While looking at the falls, she missed the step off the wood platform and couldn’t recover her balance as she fell forward. Although she banged her head darn hard into the rail, it was hugely fortunate that it was there. So many folks helped check her out (a nurse who was hiking the trail, several other visitors, the park rangers who hustled down the path and the EMTs that we called to have Jackie looked at). Several ice packs, bottles of water, some time laying back on a bench and lots of TLC later she walked out to the parking lot with the EMTs as we all made sure she was just fine.

So that is how our week’s adventure started off – a bit of a scare. As Jackie said, “we have hiked all around the US on much more difficult terrain!” but it is a reminder to walk while watching the path and stopping to watch the scenery, not both.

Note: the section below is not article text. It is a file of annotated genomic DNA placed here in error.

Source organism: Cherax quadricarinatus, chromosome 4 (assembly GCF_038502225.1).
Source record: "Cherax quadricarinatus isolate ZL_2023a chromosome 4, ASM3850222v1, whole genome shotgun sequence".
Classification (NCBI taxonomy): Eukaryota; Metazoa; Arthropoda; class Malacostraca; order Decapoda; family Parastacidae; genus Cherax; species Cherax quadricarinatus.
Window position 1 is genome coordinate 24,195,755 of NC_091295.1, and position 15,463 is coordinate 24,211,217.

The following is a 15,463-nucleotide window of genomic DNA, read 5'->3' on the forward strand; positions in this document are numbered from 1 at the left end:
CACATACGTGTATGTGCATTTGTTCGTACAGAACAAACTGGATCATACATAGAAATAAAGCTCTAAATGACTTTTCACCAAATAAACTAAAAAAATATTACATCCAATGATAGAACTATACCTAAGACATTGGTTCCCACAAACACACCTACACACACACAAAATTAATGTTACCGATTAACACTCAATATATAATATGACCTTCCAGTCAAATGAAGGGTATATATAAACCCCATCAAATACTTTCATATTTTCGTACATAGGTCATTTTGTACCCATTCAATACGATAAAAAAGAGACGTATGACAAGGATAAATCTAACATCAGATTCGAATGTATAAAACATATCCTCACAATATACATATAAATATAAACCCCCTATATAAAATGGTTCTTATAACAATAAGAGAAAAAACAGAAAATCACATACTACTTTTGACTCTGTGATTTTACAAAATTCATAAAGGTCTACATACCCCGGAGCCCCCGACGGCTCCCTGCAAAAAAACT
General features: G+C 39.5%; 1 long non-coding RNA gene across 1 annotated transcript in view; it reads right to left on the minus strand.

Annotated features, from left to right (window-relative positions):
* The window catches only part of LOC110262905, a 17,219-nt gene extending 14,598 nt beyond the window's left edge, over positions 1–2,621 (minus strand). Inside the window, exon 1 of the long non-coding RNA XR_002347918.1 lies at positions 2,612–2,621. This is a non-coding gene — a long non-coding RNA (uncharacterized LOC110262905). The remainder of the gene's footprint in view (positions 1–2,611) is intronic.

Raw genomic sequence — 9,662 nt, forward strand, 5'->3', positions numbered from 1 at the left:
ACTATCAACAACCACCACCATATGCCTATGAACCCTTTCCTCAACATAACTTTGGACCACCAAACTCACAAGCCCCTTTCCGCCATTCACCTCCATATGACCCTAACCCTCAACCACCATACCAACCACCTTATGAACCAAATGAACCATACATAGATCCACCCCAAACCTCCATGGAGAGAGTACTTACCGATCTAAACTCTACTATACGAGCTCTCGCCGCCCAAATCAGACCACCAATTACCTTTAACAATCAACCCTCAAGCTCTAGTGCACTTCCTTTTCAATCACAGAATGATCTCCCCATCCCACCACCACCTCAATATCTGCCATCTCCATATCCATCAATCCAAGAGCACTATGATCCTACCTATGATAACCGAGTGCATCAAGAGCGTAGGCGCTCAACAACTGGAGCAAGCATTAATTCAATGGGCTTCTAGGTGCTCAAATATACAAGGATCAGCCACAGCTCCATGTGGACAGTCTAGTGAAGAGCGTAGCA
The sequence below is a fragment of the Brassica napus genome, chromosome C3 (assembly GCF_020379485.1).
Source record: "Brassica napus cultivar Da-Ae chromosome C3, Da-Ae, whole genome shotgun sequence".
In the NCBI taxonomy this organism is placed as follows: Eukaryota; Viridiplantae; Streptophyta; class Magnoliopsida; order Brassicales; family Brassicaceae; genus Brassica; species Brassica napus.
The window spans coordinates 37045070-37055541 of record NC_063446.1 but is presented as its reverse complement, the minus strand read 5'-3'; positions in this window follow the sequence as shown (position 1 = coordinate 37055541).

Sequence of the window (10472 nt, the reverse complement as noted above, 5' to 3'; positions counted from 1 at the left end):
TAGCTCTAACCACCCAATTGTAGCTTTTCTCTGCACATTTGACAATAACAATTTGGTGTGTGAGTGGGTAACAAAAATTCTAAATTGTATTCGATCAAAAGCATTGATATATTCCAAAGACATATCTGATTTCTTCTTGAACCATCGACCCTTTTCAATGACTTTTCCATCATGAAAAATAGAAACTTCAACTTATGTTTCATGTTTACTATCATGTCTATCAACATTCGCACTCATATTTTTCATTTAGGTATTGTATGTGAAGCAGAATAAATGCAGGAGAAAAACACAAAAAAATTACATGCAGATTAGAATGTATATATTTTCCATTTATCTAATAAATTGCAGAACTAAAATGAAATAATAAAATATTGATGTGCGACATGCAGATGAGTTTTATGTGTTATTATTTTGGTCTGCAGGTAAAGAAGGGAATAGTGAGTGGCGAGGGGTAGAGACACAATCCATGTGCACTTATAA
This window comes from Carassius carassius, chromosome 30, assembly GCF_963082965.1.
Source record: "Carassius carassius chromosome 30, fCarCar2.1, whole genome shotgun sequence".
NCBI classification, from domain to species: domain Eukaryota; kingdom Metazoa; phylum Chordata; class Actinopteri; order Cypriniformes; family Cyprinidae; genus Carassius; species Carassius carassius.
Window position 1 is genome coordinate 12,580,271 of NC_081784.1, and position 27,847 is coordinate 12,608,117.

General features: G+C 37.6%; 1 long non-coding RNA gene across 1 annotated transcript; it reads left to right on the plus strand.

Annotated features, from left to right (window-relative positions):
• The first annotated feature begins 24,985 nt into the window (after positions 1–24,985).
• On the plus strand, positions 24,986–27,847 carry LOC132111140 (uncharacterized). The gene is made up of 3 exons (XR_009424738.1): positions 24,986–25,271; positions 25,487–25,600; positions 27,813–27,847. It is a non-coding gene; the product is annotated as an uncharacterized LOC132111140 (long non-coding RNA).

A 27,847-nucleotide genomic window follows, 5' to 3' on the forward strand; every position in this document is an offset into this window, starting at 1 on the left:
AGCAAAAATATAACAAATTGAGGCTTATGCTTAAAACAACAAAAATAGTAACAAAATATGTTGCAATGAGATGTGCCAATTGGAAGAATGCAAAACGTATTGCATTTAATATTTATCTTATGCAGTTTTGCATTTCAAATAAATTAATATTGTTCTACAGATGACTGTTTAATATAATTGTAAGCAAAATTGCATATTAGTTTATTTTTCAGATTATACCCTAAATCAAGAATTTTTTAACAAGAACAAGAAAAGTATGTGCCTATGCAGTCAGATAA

After some ibuprofen and a good night’s rest Jackie felt up to trying the hike again. The hike to the bottom of the Gorge is mostly a series of stairways down to the lowest level. Before you reach the lowest platforms there is a very cool suspension bridge about 80’ above the river that has some great views. We noticed that the waterfalls were just beautiful with the normal flow of water, but later witnessed much larger volume as they did another aesthetic release.

 

The hillsides were loaded with mountain laurel in bloom and a few remaining rosebay rhododendron blossoms. Sweet shrub, speedwell and a few trillium were also in bloom. The cool air in the gorge felt good as we made our way up the many, many steps back to the top.

After lunch back at camp, we drove north a few miles to the town of Clayton. The old main street was filled with cute shops and eateries and one stop just called out to us: Farmhouse Donuts. We only bought 4 donuts, but they were so delicious and calorie-laden (it involved caramel, peanut butter cups, Bavarian cream, apple filling, whipped cream, chocolate sauce) that as dessert and again with breakfast, they more than did the trick to satisfy our sugar craving.